Sunday, 3 March 2013

Sally and Her Kitchens - May Worthington

Today's post is a short follow-up from Candy Nevill where the book Sally and Her Kitchens is mentioned in passing. Candy and Bets give this book to another girl a birthday present which Bets immediately plots to borrow back from her friend. I sympathised with her plotting as I could never find enough books as a child. The mother produces it from a magical cupboard containing spare presents and the like. I always wish I had one of those when I realise that I may not have been quite a good enough friend to post a birthday card in time. Now, to Sally. This wasn't an easy book to track down. Yes, it might be in a few research libraries, but finding a copy of your own seems rather too much to hope for. I don't think there's a copy for sale at the moment so anyone wanting to sell may do very well. This scarcity surprised me as it went through several printings between 1939 and (at least) 1941 and seems to be well-known by American readers. It's a Dodd Mead Career Book for girls and written in a similar way to the careers books from the 1950s that Bodley Head printed. Sally and Her Kitchens was written by May Worthington and illustrated in very effective line drawings by Marguerite Bryan. Even finding the odd image hasn't been easy and, since I read it in a research library, I can't provide any. Well, not and keep the library card.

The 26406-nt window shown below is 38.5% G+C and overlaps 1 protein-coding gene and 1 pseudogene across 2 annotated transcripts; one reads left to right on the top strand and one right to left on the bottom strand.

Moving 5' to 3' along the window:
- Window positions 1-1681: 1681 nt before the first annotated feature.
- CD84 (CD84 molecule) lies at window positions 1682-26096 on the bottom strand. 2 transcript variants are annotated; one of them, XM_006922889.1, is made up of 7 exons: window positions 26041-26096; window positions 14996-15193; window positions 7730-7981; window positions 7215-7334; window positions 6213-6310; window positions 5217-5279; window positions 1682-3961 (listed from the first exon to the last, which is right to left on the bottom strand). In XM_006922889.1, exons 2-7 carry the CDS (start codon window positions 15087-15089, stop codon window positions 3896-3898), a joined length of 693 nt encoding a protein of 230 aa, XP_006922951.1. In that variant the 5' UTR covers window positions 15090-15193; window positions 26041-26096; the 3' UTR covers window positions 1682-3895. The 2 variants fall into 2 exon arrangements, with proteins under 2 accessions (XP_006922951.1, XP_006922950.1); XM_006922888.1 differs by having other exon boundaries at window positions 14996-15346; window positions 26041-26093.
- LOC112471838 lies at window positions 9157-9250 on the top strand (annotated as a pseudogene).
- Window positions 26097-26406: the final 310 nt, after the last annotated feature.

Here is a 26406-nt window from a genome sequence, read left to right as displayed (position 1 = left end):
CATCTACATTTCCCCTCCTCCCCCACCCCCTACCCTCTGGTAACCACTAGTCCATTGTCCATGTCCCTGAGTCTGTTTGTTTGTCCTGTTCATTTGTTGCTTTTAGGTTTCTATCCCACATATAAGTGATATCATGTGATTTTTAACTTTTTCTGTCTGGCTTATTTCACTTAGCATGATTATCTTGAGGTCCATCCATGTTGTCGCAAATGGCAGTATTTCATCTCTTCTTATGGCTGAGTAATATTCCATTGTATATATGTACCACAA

So, this is a 256 page novel about home economics set in Hawaii and California and the pace is brisk. Sally Lewis, a girl for whom the term 'pep' applies, takes a job as cook to a boarding school in 1939 Hawaii before moving on to run a tea room in California. She's lucky enough to supervise a team of Chinese cooks and have plenty of time off to find nice young men, tour the pineapple fields and do a fair bit of shopping and recipe gathering. I enjoyed this novel for the vintage recipes and mentions of 'new' foods. We're all so used to year-round tropical fruits, that it's a shock to read about how to prepare alligator pears (avocados) or papaya. It's also nice to read about the menu planning for large parties and teaching pupils how to welcome and serve guests with macarons, lemon bars and date bars. All classics of American entertaining and Martha Stewart's website can provide recipes and pictures.

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